@Sara1190 I want to try a non-English course for Japanese speakers as well when my Japanese gets good. As with English courses for X speakers I am just going to do those only for Spanish and other European languages for the time being as they are all similar and want to try out my skills.
Thanks for bringing the beta release of the web version of Lingodeer to my attention! I've tried the mobile app a few times in the past but never enjoyed using it. I had been hoping they'd make a web version of it. I've given it a go. Definitely needs keyboard shortcuts for the continue button and for the word blocks (a userscript could fix this though I guess). I might use it and pay for a subscription one day if the fully developed web version turns out well, but I'm still not really a fan yet. I'm certainly going to keep an eye on Lingodeer and how the web version develops now though. Thanks. ^^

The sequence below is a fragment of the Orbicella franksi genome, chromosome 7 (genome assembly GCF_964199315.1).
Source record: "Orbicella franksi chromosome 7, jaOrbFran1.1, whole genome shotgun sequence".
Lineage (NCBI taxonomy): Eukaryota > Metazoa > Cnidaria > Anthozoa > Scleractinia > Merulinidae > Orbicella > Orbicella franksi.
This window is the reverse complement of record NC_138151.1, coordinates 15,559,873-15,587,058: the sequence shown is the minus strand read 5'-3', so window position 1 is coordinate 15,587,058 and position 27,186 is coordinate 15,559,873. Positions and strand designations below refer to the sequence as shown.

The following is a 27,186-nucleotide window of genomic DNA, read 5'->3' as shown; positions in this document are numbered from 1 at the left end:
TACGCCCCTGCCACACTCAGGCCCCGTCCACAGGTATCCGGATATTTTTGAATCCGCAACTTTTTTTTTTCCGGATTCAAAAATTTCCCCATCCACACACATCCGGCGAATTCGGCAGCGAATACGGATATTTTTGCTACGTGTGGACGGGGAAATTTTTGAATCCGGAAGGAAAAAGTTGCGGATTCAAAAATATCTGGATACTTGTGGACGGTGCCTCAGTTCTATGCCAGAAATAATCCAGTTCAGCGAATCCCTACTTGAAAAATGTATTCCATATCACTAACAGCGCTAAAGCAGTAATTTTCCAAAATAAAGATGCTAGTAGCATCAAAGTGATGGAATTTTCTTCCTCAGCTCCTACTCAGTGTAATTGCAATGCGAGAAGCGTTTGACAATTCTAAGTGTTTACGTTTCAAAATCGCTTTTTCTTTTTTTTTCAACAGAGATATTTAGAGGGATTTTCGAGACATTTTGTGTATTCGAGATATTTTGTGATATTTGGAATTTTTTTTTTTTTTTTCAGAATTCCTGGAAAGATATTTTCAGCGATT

I tried out all the hiragana skills on the tree. One lesson already teaches you the kanji for the seasons (spring and autumm weren't taught) in the picture questions but does not provide furigana for pronunciation (although the kanji for both Japanese and Chinese are the same). This isn't featured in the Japanese for English speakers course when I tried it. It is fun comparing the Japanese hiragana words with the Mandarin Chinese words although I can't pronounce some of the Chinese characters in the questions. The hiragana skills doesn't teach some of the hiragana words that are present in the Japanese for English course's hiragana skills, but rather teaches them after the hiragana skills.